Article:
I study Ray Bradbury because I wish to convey joy and wonder the way he does with his words … or Paul Harvey.
I’ll always remember Paul Harvey describing the amazing car of the future, rhapsodizing about its many features and technological wonders for three or four minutes, and then revealing he had just described his new Oldsmobile Toronado.
Ray Bradbury and Paul Harvey were so good at using words to create that excitement in your chest as you breathe more rapidly because what you’re seeing is so wondrous … to call the reader or listener’s attention to the miraculous right before your eyes … Continue reading “Our lives are magic”
“Lord! he said. “When you sell a man a book, you don’t sell him just 12 ounces of paper and ink and glue – you sell him a whole new life. Love and friendship and humor and ships at sea by night – there’s all heaven and earth in a book, a real book I mean. Jiminy! If I were the baker or the butcher or the broom hustler, people would run to the gate when I came by – just waiting for my stuff. And here I go with everlasting salvation – yes, ma’am, salvation for their little, stunted minds – and it’s hard to make ’em see it. That’s what makes it worth while – I’m doing something that nobody else from Nazareth, Maine, to Walla Walla, Washington, has ever thought of. It’s a new field, but by the bones of Whitman it’s worth while. That’s what this country needs – more books!”
— Roger Mifflin from Parnassus on Wheels (1916) by Christopher Morley, talking about his rolling horse-drawn bookstore.
“A real book, I mean” – even in 1916 there were books and then there were real books.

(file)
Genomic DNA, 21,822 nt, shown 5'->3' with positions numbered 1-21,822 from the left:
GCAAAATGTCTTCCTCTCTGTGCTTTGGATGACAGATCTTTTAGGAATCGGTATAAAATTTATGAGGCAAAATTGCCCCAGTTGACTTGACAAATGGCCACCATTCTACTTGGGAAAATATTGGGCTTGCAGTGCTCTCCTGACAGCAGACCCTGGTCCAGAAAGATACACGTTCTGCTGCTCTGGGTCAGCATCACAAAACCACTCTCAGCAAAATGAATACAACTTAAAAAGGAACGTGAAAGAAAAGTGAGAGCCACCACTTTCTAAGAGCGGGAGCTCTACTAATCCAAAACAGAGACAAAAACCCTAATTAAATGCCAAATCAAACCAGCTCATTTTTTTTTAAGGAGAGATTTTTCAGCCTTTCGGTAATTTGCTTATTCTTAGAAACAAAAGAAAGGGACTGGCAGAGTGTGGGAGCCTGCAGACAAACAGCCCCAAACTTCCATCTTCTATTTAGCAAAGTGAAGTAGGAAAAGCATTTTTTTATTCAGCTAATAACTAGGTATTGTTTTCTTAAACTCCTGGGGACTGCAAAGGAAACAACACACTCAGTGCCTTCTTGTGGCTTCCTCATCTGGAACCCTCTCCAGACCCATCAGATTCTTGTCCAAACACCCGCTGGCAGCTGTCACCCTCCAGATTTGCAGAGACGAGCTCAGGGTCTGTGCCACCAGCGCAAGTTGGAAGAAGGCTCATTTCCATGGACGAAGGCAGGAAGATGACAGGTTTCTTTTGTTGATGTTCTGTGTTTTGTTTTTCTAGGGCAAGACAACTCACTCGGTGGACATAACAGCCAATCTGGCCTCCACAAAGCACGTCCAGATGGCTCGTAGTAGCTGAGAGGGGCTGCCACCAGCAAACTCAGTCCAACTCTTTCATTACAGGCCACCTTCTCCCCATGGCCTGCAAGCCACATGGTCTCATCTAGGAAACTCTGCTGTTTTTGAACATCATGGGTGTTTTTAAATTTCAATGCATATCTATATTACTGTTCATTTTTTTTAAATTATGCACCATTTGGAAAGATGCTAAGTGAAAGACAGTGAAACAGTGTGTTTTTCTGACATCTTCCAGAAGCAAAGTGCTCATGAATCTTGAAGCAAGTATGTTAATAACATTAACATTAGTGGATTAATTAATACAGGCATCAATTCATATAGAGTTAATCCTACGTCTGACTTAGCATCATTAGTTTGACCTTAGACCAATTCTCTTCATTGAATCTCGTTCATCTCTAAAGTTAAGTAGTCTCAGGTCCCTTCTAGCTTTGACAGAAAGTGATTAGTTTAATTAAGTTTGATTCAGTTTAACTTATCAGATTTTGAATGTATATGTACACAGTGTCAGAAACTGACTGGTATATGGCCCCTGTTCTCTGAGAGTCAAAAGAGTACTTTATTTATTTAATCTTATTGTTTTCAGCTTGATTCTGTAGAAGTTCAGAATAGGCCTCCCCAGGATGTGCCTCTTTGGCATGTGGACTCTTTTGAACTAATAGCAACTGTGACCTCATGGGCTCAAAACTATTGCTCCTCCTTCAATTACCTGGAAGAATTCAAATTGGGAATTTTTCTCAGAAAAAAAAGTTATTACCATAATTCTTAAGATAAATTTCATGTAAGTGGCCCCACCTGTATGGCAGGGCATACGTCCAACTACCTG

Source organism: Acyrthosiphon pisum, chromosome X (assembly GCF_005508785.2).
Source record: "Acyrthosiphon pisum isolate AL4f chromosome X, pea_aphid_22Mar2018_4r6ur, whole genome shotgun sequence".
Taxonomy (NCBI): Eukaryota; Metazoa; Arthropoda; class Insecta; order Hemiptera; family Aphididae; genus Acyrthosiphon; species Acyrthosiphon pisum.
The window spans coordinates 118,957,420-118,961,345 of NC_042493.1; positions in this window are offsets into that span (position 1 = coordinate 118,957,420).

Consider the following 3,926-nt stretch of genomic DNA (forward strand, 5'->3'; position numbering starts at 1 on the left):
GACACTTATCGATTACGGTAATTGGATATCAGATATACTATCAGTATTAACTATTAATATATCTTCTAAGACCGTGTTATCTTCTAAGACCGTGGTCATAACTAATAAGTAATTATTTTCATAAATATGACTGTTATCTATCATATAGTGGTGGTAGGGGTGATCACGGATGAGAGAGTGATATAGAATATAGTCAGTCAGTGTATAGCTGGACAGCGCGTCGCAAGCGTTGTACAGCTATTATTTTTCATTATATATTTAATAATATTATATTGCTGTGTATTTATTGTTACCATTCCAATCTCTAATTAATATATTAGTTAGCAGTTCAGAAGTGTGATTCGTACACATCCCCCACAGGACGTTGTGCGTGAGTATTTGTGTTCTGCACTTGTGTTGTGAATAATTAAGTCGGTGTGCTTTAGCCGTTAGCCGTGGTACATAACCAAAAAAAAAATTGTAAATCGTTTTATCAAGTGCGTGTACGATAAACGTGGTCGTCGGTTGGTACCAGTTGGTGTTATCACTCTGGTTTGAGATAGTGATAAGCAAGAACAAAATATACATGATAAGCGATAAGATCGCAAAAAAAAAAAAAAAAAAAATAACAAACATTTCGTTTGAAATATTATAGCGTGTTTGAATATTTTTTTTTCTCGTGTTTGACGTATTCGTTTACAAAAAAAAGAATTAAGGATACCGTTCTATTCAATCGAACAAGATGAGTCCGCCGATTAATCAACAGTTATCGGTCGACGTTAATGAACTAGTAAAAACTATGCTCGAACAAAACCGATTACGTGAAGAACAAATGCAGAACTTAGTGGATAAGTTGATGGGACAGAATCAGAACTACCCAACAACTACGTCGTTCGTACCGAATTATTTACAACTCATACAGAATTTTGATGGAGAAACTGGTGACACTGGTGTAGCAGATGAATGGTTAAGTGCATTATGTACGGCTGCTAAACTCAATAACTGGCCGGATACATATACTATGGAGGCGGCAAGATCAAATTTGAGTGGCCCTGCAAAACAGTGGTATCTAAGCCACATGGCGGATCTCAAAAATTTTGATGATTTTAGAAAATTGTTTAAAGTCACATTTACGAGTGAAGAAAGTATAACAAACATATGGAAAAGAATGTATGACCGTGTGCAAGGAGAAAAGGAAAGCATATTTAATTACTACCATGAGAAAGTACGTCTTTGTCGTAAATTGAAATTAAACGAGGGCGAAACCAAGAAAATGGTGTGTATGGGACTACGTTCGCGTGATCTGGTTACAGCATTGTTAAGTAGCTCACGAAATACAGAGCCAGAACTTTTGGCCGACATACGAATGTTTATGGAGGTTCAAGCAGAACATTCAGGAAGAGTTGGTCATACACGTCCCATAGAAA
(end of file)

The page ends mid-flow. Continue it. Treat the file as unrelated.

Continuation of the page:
Feed a man a book and blah blah blah – but offer him a book and you give him a time bomb that may sit on a shelf for weeks, months, years, a century, waiting to make a brain explode with images, adventures and the most dangerous incendiary of all: ideas.
Photo © Aliaksandr Mazurkevich | Dreamstime.com
Almost a month into my Year of Finishing, and I haven’t finished anything yet. Even the schedule of what to finish, and when, isn’t done. What gets finished first, hmm?
What time is now?
I’m amused by the new bosses who have spent the last eight years screaming in the faces of elected officials that their policies are shameful and hurtful and mean, and now, having succeeded in winning significant seats from those they have treated as mortal enemies, now call for civility and bipartisanship. Where was civility when their duly elected opponents were passing their legislation? Where was civility when they were shouting from the gallery and fighting to have courts declare their opponents’ laws illegal and immoral?
What time is now? Is it time for civility and bipartisanship – the latter a code word for “cave to my demands” – or is it simply time to resume the battle, with the battle lines redrawn? Continue reading “3 journal fragments: What time is now”
In the time of the great empire, when the people were hypnotized, when the air carried a hint of smoke wherever you journeyed, when birds sought shelter in concrete conclaves and rusted steel, when standing solitary to celebrate one’s self was an act of bravery hated by the crowd, when despair was life’s default setting …